Similarities and Differences Between Psyllium and Inulin Fibre

Published: 29th September 2011
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With a wide variety of fibre supplements available over-the-counter, itís hard to decide which one to choose. Two of the most popular, psyllium and inulin, are found in a variety of supplements. While both are plant-based fibres, they do have some differences. When a doctor has prescribed supplementing the diet with fibre to help lower cholesterol, treat diabetes or ease constipation, either of these fibres would be appropriate.


Psyllium


Psyllium seeds and husks come from the plants Plantago ispaghula and Plantago ovata. The high fibre and mucilage in the seeds and husks helps to add bulk to the stool and acts as a laxative. The laxative effect also helps the body lower cholesterol and regulate blood sugar.


An appropriate dose of psyllium would be 1/2 to 2 teaspoons mixed into 8 ounces of a beverage. This can be taken up to four times per day, but it would be better to consult with a doctor to make sure that the dose is appropriate for what it is intended to treat. It's important to drink the psyllium and water mixture as soon as it is mixed, because it will quickly begin to thicken up. This can cause gagging and even vomiting. Someone who has trouble swallowing or oesophageal problems should not take psyllium.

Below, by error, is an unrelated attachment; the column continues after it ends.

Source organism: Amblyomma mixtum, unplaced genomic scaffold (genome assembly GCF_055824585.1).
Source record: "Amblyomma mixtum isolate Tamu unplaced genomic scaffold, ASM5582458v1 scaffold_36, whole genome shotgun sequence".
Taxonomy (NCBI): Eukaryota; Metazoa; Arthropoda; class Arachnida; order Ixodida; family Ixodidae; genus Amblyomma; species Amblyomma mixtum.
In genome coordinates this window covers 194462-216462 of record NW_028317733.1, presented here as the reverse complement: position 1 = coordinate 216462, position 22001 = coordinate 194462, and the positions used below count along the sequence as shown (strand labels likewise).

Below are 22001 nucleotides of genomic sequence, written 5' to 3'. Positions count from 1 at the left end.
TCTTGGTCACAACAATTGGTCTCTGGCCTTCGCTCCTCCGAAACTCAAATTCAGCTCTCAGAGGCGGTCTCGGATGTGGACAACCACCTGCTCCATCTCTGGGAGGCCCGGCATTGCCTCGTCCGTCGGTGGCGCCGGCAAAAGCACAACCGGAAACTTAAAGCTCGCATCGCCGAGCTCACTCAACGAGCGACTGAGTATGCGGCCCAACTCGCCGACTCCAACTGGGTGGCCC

Psyllium may be prescribed by a doctor if a person has a high risk of colon cancer or heart disease. It is also used to help treat haemorrhoids and anal fissures, since it can make the stool soft enough to pass without irritating the haemorrhoid or the fissure.


Inulin


Sometimes known as a prebiotic, inulin is a fructo-oligosaccharide, which is helpful for maintaining the good bacteria that live in the digestive tract and help humans digest food. Inulin can be found naturally in a variety of foods, including soybeans, onions and leeks.


Inulin is usually taken in doses of 2,000 to 3,000 mg per day. It is often added to foods to increase the fibre content without adding calories. A doctor may recommend doses of up to 20 grams daily to treat conditions like diabetes or high cholesterol. Inulin has been recommended by doctors to help treat traveller's diarrhoea and even eczema.


Why Take Psyllium or Inulin?


Both of these fibres can help treat many different conditions. Adding fibre to a person's diet can help with conditions like irritable bowel syndrome and diarrhoea. Additionally, adding bulk in the form of fibre can help a person who is struggling with weight loss.


Side Effects


Both inulin and psyllium have a similar side effect profile, which sometimes includes gas or bloating as the body tries to adjust to increased levels of fibre in the diet. Additionally, some people may be allergic to either of the substances, and, in this case, should not take them. They may interfere with some medications, and someone taking prescription medications should discuss the use of psyllium or inulin with their doctor to be sure that it will be safe.


Having an honest discussion with a doctor about constipation or other health concerns, is the best course of action to take. While fibre supplementation can be helpful, itís not for everyone. A doctor can provide the best advice on whether to add fibre to the diet, and which type of fibre is the best to take.




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